wrong usage of pthread_create?

I am trying to understand if my approach may result in undefined behavior.

I have allocated 10 elements of my structure using calloc in this manner:

struct myStructure {
    int index;
    int myNum;
    char myLetter[1024];
    void *udata;

static void *threads(void *thread_data) {
    struct myStructure *arg = (struct myStructure*)thread_data;

struct myStructure *elements = (struct myStructure *)calloc(10, sizeof(*elements));
pthread_t *pthread_e = calloc(10, sizeof(*pthread_e));

for (unsigned int i = 0; i < 10; ++i) {
    elements[i].index = i;
    pthread_create(&pthread_e[i], NULL, threads, (void *)&elements[i]);

If the threads attempt to access each other's thread_data using pointer arithmetic and modify data such as 'myNum', 'myLetter', or 'udata', would it cause problems or violate the restrict rules (note: I plan to use mutex/spinlocks during modification)? I ask because the last argument I provide to pthread_create - (void *)&elements[i] - is defined as void *restrict arg.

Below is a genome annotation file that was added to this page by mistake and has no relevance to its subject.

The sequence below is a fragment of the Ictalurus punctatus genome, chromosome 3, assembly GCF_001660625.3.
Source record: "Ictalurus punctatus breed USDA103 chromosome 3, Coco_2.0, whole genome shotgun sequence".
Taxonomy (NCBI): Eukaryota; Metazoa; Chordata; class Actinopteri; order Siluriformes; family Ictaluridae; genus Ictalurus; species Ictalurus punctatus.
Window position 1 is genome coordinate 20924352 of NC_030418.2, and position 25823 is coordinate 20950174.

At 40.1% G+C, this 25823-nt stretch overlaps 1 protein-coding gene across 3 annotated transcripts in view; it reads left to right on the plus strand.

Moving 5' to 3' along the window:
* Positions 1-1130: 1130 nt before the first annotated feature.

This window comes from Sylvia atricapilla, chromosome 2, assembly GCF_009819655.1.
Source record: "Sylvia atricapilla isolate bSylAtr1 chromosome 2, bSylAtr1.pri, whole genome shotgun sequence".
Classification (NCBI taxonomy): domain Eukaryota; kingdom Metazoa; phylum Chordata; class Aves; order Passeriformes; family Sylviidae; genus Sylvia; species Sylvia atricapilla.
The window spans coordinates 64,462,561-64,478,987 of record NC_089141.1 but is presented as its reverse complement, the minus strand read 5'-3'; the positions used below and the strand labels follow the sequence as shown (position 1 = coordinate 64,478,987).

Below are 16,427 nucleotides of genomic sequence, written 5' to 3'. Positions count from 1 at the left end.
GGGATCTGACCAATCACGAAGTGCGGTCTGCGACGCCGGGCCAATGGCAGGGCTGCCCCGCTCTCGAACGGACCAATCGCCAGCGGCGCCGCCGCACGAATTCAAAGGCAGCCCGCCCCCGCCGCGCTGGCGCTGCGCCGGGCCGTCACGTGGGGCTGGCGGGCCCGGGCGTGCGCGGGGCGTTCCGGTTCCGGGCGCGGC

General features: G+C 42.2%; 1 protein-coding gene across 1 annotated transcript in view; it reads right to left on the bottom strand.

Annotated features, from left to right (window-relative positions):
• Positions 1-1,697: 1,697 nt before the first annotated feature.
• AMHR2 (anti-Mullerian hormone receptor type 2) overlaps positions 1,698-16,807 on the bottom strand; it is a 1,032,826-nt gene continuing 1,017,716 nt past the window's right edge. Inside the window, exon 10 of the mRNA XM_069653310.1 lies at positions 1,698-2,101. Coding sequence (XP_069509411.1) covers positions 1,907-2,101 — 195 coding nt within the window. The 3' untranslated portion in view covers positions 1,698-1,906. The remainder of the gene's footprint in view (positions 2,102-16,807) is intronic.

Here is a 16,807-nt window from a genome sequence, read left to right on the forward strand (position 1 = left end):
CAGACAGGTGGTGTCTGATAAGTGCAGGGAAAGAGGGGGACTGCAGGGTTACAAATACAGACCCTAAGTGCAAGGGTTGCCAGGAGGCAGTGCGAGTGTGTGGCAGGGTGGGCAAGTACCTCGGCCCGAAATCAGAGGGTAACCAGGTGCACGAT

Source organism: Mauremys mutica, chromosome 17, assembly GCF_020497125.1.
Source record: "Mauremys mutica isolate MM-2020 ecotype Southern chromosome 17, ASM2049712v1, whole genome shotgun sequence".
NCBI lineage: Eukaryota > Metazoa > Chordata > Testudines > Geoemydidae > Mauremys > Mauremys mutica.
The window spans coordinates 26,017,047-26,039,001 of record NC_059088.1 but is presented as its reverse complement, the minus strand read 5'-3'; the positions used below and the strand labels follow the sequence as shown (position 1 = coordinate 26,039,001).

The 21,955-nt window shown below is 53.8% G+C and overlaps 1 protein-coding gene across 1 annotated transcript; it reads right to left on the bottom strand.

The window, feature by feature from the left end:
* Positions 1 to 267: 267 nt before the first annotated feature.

I hope someone can help me to understand and also confirm if what i'm doing is wrong


  • The reason why pthread_create has restict-qualified parameters is to ensure that the function can assume that the thread handle or attributes aren't passed along as the callback arg parameter. Since arg is void*, the function cannot assume that this is not the case unless restrict is added. This is some manner of micro-optimization of internals in the pthread library and won't affect the application unless you are doing really strange things there.

    As far as pointer aliasing goes, you point to a region returned from malloc/calloc and it has no "effective type" yet - it won't get that until the first access. And that doesn't matter here either, as long as you only ever access it through a struct myStructure* pointer.

    So nope, no problems with pointer aliasing here. The only thing which is undefined behavior is the lack of a return statement in your callback. Normal thread safety concerns do of course also apply - you may need to protect against race conditions etc.